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We were all anticipation as we set out for our first day of walking the Camino del Norte from San Sebastián to Zarautz. Two utter and complete bundles of nerves and excitement.
Would we be up for the task of walking 14 miles? Would our bags be too heavy? Would we kill each other? We didn’t know, but Lizz and I set out feeling absolutely giddy.
Let’s get started!
The Day When Our Pilgrimage Journey Began!
Walking from San Sebastián to Zarautz
We set out from our journey from the Koisi Hostel, which I highly recommend for your stay in San Sebastián.
We wouldn’t always feel the same way on the same day, but today Lizz and I mirrored each other with our nerves and with our surprise at just how easy the walk was.
(Note: If you walked the previous stage from Irún to San Sebastián the day before, then you already know how difficult that stage is. You might consider resting in beautiful San Sebastián for a day if you have the time. Or booking a room in advance so that you don’t have to worry about rushing to find a bed in Zarautz.)
It helped that the stage from San Sebastián to Zarautz is just absolutely gorgeous, winding alongside coastal cliffs and over well-marked dirt paths.
It wasn’t all easy, though.
What Was Hard About Walking the Camino Del Norte on the First Day?
Packing our bags in the morning!
By the end of our pilgrimage, we would be up and out the door in 10 minutes flat (check out this extensive Camino de Santiago packing list to see our packing do’s and don’ts!)
But on day one of our adventure across Spain, we fumbled about, trying to shove our clothes in our bags and strapping and re-strapping our backup shoes on our packs. It took us forever to get out the door.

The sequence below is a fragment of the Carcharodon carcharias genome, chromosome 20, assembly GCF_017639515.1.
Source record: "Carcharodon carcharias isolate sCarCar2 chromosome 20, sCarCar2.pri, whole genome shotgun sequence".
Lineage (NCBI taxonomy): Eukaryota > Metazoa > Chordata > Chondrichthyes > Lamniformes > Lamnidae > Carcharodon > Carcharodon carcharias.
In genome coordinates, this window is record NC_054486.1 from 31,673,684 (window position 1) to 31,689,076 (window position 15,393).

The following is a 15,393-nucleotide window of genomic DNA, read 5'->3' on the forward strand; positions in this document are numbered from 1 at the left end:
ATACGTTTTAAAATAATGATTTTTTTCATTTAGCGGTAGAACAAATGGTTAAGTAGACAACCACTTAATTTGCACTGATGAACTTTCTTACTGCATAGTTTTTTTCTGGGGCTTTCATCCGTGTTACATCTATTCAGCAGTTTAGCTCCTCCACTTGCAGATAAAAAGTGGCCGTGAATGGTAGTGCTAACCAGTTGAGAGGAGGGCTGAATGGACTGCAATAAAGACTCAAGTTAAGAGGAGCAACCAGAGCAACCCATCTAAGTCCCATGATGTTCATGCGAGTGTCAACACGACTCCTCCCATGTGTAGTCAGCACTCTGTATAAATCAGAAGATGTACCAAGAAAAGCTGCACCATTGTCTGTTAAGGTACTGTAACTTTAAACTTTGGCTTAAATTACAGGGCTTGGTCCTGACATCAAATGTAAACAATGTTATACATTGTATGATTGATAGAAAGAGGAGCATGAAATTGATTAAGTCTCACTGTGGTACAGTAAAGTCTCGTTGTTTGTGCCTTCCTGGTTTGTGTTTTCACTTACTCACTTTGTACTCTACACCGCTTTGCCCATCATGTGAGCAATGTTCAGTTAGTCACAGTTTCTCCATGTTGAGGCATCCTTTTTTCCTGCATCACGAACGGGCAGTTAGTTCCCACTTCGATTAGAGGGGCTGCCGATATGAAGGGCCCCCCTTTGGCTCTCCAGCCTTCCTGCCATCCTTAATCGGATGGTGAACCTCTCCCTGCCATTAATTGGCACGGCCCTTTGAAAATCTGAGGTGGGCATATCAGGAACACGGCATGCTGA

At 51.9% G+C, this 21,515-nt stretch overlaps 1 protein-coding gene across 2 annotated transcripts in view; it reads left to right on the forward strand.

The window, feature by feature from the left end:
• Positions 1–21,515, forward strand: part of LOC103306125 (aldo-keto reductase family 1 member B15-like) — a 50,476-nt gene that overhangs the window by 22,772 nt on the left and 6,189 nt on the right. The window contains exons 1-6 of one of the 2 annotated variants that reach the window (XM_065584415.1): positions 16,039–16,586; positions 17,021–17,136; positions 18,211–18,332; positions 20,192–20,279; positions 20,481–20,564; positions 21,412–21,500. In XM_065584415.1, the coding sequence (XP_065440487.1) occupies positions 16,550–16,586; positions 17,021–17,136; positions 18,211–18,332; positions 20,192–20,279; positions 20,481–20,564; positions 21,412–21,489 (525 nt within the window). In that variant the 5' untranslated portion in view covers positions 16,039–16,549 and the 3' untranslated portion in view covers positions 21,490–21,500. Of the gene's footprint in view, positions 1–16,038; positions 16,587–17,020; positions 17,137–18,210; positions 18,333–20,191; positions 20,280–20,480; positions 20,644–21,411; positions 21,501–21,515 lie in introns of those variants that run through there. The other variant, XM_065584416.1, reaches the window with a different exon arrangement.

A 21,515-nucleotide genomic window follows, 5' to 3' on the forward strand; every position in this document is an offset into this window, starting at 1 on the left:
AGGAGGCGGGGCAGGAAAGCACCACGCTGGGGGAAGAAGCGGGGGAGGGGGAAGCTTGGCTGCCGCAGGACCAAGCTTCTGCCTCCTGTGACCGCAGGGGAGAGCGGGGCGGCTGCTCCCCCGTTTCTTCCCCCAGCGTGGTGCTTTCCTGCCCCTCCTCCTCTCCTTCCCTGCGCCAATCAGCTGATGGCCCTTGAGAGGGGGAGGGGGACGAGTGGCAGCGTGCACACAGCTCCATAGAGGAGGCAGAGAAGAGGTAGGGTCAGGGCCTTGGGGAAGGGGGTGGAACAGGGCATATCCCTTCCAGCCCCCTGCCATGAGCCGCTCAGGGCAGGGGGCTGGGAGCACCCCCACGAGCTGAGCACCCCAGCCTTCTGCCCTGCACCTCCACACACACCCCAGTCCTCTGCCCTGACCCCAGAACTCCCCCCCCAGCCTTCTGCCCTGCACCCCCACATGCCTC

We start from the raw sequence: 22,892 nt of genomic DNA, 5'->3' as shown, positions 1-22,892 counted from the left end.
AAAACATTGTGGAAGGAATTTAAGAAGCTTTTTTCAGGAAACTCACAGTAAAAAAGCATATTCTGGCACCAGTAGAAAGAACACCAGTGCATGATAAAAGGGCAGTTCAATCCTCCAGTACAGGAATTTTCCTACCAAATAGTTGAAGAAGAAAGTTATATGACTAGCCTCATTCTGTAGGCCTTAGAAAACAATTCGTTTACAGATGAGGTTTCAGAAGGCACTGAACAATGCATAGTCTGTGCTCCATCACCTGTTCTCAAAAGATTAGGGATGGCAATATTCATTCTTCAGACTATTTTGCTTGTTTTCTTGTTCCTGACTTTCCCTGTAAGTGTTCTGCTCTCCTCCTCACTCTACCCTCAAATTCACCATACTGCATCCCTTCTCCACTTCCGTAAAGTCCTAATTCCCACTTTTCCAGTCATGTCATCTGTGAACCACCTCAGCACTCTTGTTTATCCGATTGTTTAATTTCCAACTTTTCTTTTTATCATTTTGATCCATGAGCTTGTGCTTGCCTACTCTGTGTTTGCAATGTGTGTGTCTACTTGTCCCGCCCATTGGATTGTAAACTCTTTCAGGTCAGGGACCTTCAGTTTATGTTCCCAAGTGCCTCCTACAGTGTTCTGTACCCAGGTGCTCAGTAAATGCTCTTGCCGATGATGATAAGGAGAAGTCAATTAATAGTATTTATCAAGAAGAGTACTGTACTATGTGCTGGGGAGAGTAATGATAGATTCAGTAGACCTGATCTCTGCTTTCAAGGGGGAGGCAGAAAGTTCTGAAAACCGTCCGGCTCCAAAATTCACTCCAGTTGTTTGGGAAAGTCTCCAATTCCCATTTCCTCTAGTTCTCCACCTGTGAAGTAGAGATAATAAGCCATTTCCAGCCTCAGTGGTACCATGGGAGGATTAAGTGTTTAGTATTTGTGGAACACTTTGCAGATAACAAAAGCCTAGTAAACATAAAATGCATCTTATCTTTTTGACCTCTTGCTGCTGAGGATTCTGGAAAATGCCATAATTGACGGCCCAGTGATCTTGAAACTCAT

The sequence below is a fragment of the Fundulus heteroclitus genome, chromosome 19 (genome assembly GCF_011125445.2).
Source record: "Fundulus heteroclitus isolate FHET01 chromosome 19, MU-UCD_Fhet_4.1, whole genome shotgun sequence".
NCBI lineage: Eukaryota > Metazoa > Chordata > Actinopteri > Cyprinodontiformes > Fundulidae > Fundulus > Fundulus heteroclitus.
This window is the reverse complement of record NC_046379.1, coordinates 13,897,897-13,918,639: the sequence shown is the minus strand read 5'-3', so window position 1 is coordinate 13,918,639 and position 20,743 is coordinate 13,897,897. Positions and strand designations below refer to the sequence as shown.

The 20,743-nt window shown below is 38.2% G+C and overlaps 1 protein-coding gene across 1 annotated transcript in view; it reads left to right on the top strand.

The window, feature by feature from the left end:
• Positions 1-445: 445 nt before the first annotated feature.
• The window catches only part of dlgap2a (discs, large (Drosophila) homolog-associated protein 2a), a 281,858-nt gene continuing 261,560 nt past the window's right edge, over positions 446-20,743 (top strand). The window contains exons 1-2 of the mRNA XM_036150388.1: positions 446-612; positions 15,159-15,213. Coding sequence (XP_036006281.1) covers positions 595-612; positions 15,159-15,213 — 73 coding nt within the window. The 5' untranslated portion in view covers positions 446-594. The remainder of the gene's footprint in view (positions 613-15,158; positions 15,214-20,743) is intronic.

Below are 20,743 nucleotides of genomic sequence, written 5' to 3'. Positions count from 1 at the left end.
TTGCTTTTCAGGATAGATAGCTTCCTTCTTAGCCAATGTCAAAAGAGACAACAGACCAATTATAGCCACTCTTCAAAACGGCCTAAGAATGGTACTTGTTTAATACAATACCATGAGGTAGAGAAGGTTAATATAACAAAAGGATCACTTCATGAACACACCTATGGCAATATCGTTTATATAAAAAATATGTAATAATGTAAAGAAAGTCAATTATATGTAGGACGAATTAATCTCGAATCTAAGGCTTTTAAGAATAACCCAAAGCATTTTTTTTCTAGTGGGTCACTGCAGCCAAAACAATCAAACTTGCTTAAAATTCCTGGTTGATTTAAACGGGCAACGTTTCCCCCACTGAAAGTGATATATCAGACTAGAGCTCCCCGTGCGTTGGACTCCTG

“The Camino will Provide”
There is a saying common on the Camino de Santiago that the “Camino will provide,” and we saw evidence of that nearly immediately when we finally got out the door.
We didn’t yet know how to search for the yellow arrows that serve as waymarking signs for the Camino (a fact that now sounds laughably insane but, hey, we all start somewhere!), so we weren’t sure how to actually find the route!
Then along came Anna, dressed just like us and moving at just about our pace. She was clearly walking the Camino, so we lobbed a tentative “Buen Camino?” at her, our first of many greetings using the universal language of the pilgrim.
Anna was also looking for coffee and she knew exactly how to find the route. A native of Catalonia, Anna was fluent in Spanish and even knew a little of the baffling Basque Language called Euskera. She was even a native of the Camino, having walked portions of it in previous years and she was a huge help to us throughout the day as we navigated the learning curve of the Camino.
The Awe of Walking the Camino del Norte from San Sebastián to Zarautz
As we walked, everything seemed amazing. The animals that we saw (see below for a goat on its hind legs plucking fruit from a tree!), the sweeping coastline views, and the fellow walkers with their chiseled legs and massive packs, including sleeping bags and tents.
It was all so much to take in. I must have taken hours of video on the Camino de Santiago on day 1!
By the end of walking the Camino del Norte, I would zip past cows, goats, dogs, and breathtaking views without even noticing. In the final days of walking, it would take a random peacock or an angry cow charging at a fellow walker (this actually happened) to get me to pause.
But on the first day, while walking from San Sebastián to Zarautz, everything was magical. We walked slow and took our time.
Arriving in Zarautz on the Camino del Norte
Even though we knew the saying – that the Camino de Santiago would provide – we booked a room in advance in Zarautz. This would be the hardest part of the Camino for me, wrestling with my Type-A, slightly obsessive need to plan ahead, and the inability to know where you will lay your head down to sleep the next day.
But this time, we knew exactly where we would sleep, so we said goodbye to Anna who was bed racing and needed to get to an albergue stat, and we headed for the beach with our backpacks still strapped on.